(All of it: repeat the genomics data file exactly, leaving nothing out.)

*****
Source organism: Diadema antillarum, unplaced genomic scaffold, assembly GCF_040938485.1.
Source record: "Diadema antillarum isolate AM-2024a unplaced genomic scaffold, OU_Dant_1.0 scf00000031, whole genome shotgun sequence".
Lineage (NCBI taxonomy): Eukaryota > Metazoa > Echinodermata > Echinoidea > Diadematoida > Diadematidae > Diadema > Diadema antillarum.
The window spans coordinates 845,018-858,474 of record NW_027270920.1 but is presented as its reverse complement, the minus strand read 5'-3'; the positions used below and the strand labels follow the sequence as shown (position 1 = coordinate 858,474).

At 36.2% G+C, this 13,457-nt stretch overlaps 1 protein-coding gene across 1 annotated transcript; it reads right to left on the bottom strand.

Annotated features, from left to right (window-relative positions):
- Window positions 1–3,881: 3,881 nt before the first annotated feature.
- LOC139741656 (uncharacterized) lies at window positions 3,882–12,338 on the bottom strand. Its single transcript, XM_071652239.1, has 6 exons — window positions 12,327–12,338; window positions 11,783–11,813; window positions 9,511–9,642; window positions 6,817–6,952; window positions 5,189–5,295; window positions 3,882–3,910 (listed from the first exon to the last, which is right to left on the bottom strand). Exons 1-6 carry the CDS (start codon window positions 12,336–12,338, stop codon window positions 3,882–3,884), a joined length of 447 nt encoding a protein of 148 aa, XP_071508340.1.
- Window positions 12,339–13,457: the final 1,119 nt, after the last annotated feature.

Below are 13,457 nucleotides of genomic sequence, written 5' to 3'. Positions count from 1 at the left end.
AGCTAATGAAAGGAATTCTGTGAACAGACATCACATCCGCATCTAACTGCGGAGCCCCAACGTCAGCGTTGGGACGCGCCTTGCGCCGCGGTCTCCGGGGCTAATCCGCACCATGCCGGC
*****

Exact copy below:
Source organism: Diadema antillarum, unplaced genomic scaffold, assembly GCF_040938485.1.
Source record: "Diadema antillarum isolate AM-2024a unplaced genomic scaffold, OU_Dant_1.0 scf00000031, whole genome shotgun sequence".
Lineage (NCBI taxonomy): Eukaryota > Metazoa > Echinodermata > Echinoidea > Diadematoida > Diadematidae > Diadema > Diadema antillarum.
The window spans coordinates 845,018-858,474 of record NW_027270920.1 but is presented as its reverse complement, the minus strand read 5'-3'; the positions used below and the strand labels follow the sequence as shown (position 1 = coordinate 858,474).

At 36.2% G+C, this 13,457-nt stretch overlaps 1 protein-coding gene across 1 annotated transcript; it reads right to left on the bottom strand.

Annotated features, from left to right (window-relative positions):
- Window positions 1–3,881: 3,881 nt before the first annotated feature.
- LOC139741656 (uncharacterized) lies at window positions 3,882–12,338 on the bottom strand. Its single transcript, XM_071652239.1, has 6 exons — window positions 12,327–12,338; window positions 11,783–11,813; window positions 9,511–9,642; window positions 6,817–6,952; window positions 5,189–5,295; window positions 3,882–3,910 (listed from the first exon to the last, which is right to left on the bottom strand). Exons 1-6 carry the CDS (start codon window positions 12,336–12,338, stop codon window positions 3,882–3,884), a joined length of 447 nt encoding a protein of 148 aa, XP_071508340.1.
- Window positions 12,339–13,457: the final 1,119 nt, after the last annotated feature.

Below are 13,457 nucleotides of genomic sequence, written 5' to 3'. Positions count from 1 at the left end.
AGCTAATGAAAGGAATTCTGTGAACAGACATCACATCCGCATCTAACTGCGGAGCCCCAACGTCAGCGTTGGGACGCGCCTTGCGCCGCGGTCTCCGGGGCTAATCCGCACCATGCCGGC